Imperial Plow: Settler Colonialism in the Russian Empire and the Soviet Union

May 1 to 2, 2023

Conference Schedule 

Location: Henry R. Luce Hall, Rm 203, (2nd fl.) 34 Hillhouse Ave.

Monday, May 1, 2023 

9:00 AM  Breakfast

10:00 -10:15 AM  Welcome By Hosts: Professors Claire Roosien and Edyta Bojanowska of Yale University

10:15-12:00 PM  Panel 1:  Theories and Temporalities

  • Discussant: Jane Burbank (New York University)
  • Chair: Nana Osei Quarshie (Yale University)
  • Michael Khodarkovsky (Loyola University, Chicago), “The Cannon and the Plow: Transforming Imperial Frontiers into Colonial Borderlands”
  • Sergei Glebov (Smith College), “Paradoxes of Settler Colonialism: Imperial Far East, 1850-1940”
  • Timm Schönfelder (Leibniz Institute for the History and Culture of Eastern Europe), “Transhumance Submerged. Adyghe Traditions and Socialist Modernity along the Kuban River”

12:00-1:30 PM  Lunch

1:30-3:15 PM  Panel 2:  Narratives

  • Discussant: Sam Hodgkin (Yale University)
  • Chair: Priyasha Mukhopadhyay (Yale University)
  • Colleen Lucey (University of Arizona) and Dana Brouillard (Columbia University), “‘There is Justice for You Here’: Settler Colonialism in Vladimir Korolenko’s ‘Makar’s Dream’”
  • Brian Yang (University of Illinois, Urbana-Champaign), “Reading across the Bering Strait: Decolonizing Land, Love, and Kinship”
  • Eeva Kuikka (Tampere University), “The Imperial Drill: Oil Extraction as a Form of Settler Colonial ‘Slow Violence’ in Yeremei Aipin’s novel Khanty, or the Star of the Dawn”

3:15-4:00 PM  Coffee Break

4:00-5:30 PM  Keynote Address by

Willard Sunderland, Henry R. Winkler Professor of Modern  History (University of Cincinnati)

  • “The Russian Guide to Colonization Management: A Treatise by Titular Councilor Andrei Ivanovich Korotich”

A fictional but true-to-life middle-level Russian bureaucrat spends his career filing reports on peasant resettlement. Along the way he keeps a private record of everything, including his conversations with colonists, natives, and the occasional noble landowner, and, in time, distills his notes into a candid assessment for his fellow officials. His views, however unpalatable to us, are completely untroubling to him. He sees settlers as conniving shysters, nomads as ignorant children (or worse), the southern steppe as promising but still half-civilized, and Siberia as a wilderness. He has little faith in the ministry’s ability to manage the process and serious doubts about the civilizing mission, not because it’s a mistaken idea but because the empire doesn’t have enough Germans to pull it off.  At the same time, colonization is a natural phenomenon – it’s what all dynamic countries do. Plus, the Russians have a knack for it, so it needs to be encouraged. He is certain that his readers will agree with his first postulate: Russian colonization is good for everyone… 

Based on evidence from actually existing archival sources, this talk examines the imaginary treatise of the non-existent Korotich as a window on the colonizing brain of the Russian state in the mid-19th century. In the process, it raises questions about Russian colonization but also about how to decolonize our understandings of the process.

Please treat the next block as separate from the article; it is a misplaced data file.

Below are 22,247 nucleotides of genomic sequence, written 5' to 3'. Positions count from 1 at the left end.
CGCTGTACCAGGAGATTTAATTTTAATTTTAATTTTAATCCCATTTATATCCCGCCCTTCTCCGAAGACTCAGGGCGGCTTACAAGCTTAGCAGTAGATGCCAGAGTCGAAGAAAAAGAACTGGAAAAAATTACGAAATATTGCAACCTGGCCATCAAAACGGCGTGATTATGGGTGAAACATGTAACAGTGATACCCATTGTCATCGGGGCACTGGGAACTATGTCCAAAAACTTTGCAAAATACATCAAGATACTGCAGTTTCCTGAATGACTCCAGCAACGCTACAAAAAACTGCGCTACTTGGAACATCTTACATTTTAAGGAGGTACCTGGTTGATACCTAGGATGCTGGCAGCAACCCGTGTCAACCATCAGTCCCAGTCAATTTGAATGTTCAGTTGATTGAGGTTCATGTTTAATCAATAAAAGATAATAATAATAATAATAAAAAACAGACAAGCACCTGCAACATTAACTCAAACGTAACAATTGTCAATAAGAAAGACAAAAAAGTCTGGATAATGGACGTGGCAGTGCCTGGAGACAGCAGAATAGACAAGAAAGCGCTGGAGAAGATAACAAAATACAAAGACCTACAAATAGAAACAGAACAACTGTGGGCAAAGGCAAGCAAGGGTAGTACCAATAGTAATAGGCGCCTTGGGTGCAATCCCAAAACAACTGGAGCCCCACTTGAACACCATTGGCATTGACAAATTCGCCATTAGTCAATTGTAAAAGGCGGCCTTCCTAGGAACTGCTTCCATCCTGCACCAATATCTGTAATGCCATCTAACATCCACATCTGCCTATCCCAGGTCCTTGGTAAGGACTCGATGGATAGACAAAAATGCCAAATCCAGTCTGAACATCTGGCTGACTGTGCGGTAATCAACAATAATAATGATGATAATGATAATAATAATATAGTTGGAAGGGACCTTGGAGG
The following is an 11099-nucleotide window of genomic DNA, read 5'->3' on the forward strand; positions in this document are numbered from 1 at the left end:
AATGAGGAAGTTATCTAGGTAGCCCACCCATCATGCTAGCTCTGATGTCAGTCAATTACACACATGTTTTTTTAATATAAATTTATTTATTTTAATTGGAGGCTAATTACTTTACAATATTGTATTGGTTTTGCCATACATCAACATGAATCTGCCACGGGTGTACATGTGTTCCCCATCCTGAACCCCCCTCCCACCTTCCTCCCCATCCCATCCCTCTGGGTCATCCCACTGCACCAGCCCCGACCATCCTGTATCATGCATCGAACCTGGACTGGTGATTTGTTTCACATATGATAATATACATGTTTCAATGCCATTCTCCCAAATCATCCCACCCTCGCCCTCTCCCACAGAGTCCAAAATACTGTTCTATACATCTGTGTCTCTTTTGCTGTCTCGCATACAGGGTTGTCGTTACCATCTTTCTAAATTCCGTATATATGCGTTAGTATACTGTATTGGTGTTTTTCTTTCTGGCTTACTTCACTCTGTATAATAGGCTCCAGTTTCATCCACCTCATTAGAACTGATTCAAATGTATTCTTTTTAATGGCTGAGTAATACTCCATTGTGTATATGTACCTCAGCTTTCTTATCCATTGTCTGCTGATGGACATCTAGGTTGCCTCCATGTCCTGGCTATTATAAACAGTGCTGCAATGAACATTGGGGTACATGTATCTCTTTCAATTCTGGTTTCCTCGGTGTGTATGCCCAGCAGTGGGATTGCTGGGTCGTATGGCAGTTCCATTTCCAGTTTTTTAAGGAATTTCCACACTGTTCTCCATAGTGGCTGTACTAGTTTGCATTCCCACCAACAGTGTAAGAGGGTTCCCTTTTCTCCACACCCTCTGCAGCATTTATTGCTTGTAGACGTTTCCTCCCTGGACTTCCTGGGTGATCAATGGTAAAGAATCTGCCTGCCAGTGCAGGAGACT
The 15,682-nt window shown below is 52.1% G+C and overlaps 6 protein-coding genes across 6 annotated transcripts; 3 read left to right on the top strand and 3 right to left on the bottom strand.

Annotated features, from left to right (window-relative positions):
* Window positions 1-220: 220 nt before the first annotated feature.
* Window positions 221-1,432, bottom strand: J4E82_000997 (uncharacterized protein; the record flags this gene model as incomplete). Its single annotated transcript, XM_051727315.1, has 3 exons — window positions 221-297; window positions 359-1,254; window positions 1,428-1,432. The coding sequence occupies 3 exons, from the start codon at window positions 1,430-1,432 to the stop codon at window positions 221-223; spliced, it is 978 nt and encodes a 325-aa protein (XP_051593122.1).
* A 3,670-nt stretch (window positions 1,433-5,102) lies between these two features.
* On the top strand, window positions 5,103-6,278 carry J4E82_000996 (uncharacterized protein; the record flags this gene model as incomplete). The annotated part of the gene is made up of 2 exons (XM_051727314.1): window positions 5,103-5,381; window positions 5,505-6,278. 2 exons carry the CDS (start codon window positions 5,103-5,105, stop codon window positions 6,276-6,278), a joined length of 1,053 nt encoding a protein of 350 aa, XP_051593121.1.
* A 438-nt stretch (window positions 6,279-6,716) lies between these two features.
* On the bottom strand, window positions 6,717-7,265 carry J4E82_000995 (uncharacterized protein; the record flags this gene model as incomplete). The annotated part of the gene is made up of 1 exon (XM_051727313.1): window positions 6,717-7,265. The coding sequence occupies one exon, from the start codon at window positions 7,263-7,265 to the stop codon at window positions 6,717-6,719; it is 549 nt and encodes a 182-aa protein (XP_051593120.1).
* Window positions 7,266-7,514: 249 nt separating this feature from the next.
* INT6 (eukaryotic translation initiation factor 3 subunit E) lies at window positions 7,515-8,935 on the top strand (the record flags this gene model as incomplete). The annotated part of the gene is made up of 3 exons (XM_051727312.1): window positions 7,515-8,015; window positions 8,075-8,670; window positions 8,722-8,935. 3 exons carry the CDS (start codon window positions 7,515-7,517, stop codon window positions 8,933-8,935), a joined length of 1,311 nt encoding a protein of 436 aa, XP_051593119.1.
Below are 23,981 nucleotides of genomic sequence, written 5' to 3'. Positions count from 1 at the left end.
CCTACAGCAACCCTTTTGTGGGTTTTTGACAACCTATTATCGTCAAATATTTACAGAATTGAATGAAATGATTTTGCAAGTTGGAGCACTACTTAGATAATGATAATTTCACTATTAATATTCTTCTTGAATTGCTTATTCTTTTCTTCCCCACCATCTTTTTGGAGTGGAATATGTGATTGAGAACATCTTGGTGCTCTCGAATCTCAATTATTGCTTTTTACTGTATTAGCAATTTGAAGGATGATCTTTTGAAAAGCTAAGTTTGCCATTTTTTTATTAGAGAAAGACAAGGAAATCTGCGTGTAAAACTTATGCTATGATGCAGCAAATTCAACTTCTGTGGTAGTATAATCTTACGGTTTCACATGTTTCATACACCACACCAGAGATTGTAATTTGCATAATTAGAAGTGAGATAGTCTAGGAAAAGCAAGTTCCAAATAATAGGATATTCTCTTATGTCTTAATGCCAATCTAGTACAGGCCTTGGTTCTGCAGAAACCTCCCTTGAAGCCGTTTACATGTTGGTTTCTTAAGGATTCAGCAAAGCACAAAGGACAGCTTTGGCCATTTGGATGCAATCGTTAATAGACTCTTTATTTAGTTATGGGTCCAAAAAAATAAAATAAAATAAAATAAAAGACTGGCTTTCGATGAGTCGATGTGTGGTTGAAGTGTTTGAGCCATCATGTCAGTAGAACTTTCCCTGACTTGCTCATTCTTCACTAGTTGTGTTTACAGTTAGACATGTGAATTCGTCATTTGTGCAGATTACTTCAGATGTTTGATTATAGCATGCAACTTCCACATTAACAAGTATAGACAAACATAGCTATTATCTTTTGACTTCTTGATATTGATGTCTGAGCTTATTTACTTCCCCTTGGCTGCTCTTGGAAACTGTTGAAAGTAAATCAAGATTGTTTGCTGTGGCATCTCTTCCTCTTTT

Willard Sunderland is the Henry Winkler Professor of Modern History at the University of Cincinnati.  A specialist on the history of the Russian empire, he has written widely on topics relating to Russian colonization and tsarist imperial society, including Taming the Wild Field: Colonization and Empire on the Russian Steppe (Cornell, 2004) and The Baron’s Cloak: A History of the Russian Empire in War and Revolution (Cornell, 2014). His most recent book, which appeared shortly before the outbreak of the war, is an edited volume on the history of Russian regions during the imperial era. 

Tuesday, May 2, 2023

8:00 AM  Breakfast

9:00-10:45 AM  Panel 3:  Settler Administrations

  • Discussant: Doug Rogers (Yale University)
  • Chair: Nurfadzilah Yahaya (Yale University)
  • Aminat Chokobaeva (Nazarbayev University), “’Peaceful Cohabitation is Only Possible on the Condition of Creating National Minority Districts’: Ethnic Conflict, Administrative Reforms, and Resource Distribution in Stalinist Central Asia”
  • Victoria Donovan (University of St. Andrews), “Mapping the ‘Wild Field’: The Cartographic Pre-history of Settler Colonialism in the Ukrainian Steppe”
  • Alexander Semyonov (Amherst College), “Tensions of the Colonializing and Federalizing Empire: The Debates in the Russian Imperial State Duma, 1906-1911”

10:45-11:00 AM  Break

11:00-12:45 PM Panel 4:  Beyond Russians

  • Discussant: Hannah Shepherd (Yale University)
  • Chair: Mieka Erley (Colgate University)
  • Aileen Friesen (University of Winnipeg), “State Violence, Mennonite Settlers, and Structures of Power in the North Caucasus”
  • Jonathan Dekel-Chen (Hebrew University), “Civilizing the Steppes: Accidental Jewish Surrogates for Colonialism”
  • Oleksandr Polianichev (Södertörn University), “’Little Russians’ as Hardly Russians: The Colonization of Circassia and the Origins of Russia’s Ukrainian Question”

12:45-1:45 PM  Lunch

1:45-3:30 PM  Panel 5:  Settler Colonial Encounters

  • Discussant: Peter Rutland (Wesleyan University)
  • Chair: Nari Shelekpayev (Yale University)
  • Abby Schrader (Franklin and Marshall College), “Disordered Bodies in the Borderlands: Gender, Sex, Ethnicity, and the Problem of Setting Siberia”
  • Chechesh Kudachinova (Mannheim University), “Golden Pocket Watches and the ‘Russian House’: Exploring Settler Colonialism in the Altay Mountains, 1870s-1910s”
  • Marina Mogilner (University of Illinois - Chicago), “The Problem of ‘Settler Colonialism’ through the Lens of the Multan Case”

3:30-4:15 PM  Coffee Break

4:15-5:30 PM  Closing Discussion (conference participants only)